Then, of course, Alvin Ailey. He was so brilliant, so full of life. But I did warn him that after Revelations he might be typecast as a “black choreographer” who had to do certain themes. And I was right. That’s what the critics did: stereotyped him. If he didn’t do something “black,” they admonished him.


DT: What do you think of classifications like “black artist”?


CD: I think they are useless and confining. The works of Alvin, Garth Fagan, Bill T. Jones, Lester, Gus Solomons jr and other so-called “black choreographers” have little, if anything, in common. Why put us all in the same cubbyhole? I’ve played Shakespeare and Lorca heroines. At the very least, it’s demeaning. What’s wonderful is the great mixture of people, and that’s what we should celebrate.


DT: What gave you the confidence to move around in so many fields?


CD: Curiosity, I guess. I wanted to try many different things. I saw that they were all connected—dance, theater, movies, music, teaching—so I thought, “Why separate them?” When Robert Brustein asked me to come to Yale, I’d never taught acting. But I thought if he thought I could, it was worth a try. Bless his heart. And it was such a great place to learn—to teach and to act. I had a small voice. It was scary. But I just worked until it got better. Once you master something that frightens you, it makes the next challenge much easier.


DT: How did you do as an actor at Yale?


CD: At first, I was rather timid. The male actors thought I was very straightlaced. Then I was given a role playing a hard-bitten, foul-mouthed woman. It was very liberating for me. The guys would stand in the wings and crack up and fall all over the floor when I let loose. They couldn’t imagine that I had it in me. Something else took over. That’s the kind of thing you don’t forget.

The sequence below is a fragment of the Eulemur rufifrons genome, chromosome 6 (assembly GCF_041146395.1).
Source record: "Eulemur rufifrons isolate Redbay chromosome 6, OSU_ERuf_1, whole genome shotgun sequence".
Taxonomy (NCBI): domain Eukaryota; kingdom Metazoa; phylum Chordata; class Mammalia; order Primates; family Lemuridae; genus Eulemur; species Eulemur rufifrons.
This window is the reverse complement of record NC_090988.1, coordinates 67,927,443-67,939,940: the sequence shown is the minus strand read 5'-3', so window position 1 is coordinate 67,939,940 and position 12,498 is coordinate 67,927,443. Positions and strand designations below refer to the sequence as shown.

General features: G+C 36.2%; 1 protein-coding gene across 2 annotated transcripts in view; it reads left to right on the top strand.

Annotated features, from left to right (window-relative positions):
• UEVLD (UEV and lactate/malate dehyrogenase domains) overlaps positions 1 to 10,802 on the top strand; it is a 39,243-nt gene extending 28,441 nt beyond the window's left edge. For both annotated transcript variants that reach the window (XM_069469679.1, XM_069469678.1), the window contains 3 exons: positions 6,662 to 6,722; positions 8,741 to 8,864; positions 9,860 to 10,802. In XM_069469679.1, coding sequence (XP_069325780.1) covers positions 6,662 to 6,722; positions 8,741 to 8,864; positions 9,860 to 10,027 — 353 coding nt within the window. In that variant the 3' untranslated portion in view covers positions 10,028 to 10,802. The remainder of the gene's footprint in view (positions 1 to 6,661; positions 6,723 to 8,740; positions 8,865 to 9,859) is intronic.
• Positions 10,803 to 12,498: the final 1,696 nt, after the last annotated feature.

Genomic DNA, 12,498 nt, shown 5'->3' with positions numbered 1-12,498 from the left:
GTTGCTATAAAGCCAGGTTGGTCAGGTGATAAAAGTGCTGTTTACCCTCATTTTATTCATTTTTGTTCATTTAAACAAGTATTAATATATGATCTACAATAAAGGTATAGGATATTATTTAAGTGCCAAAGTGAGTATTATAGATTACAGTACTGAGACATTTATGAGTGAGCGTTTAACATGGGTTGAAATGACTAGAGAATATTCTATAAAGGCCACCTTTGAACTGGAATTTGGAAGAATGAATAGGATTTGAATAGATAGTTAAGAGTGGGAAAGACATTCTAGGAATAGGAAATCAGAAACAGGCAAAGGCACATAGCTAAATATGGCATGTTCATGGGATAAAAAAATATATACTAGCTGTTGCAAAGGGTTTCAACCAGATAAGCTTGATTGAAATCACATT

DT: What is your choreographic process?


CD: I start with an idea and then expand on it, trying different movements on myself. Gus, Dudley and I are very collaborative; we know each other’s strengths and weaknesses. The important thing is always what’s underneath—the meaning, the feeling—not the physicality on top. 


DT: How do you feel about the way dance is taught today?


CD: I think there’s far too much emphasis on counting, and not, as I said, on what’s underneath. You see these dancers with incredible technique and yet they don’t seem to be enjoying themselves. You have to think about the texture and the poetry or there’s no beauty. I also fear for them when the physicality becomes all. I think choreographers can be to blame there, too—asking dancers to do incredible things that in the long term will cripple them, [like] those extensions that mean nothing except that your leg is very high. It’s kind of ugly.


DT: What are you working on now?


CD: I’m developing a character that I’ll soon take on the stage. She’s kind of political. I’ve been trying out sketches with my family. At my age, I don’t care what people think. I can explore anything. If it doesn’t work, it doesn’t matter. I love the process, and I’m having so much fun. DT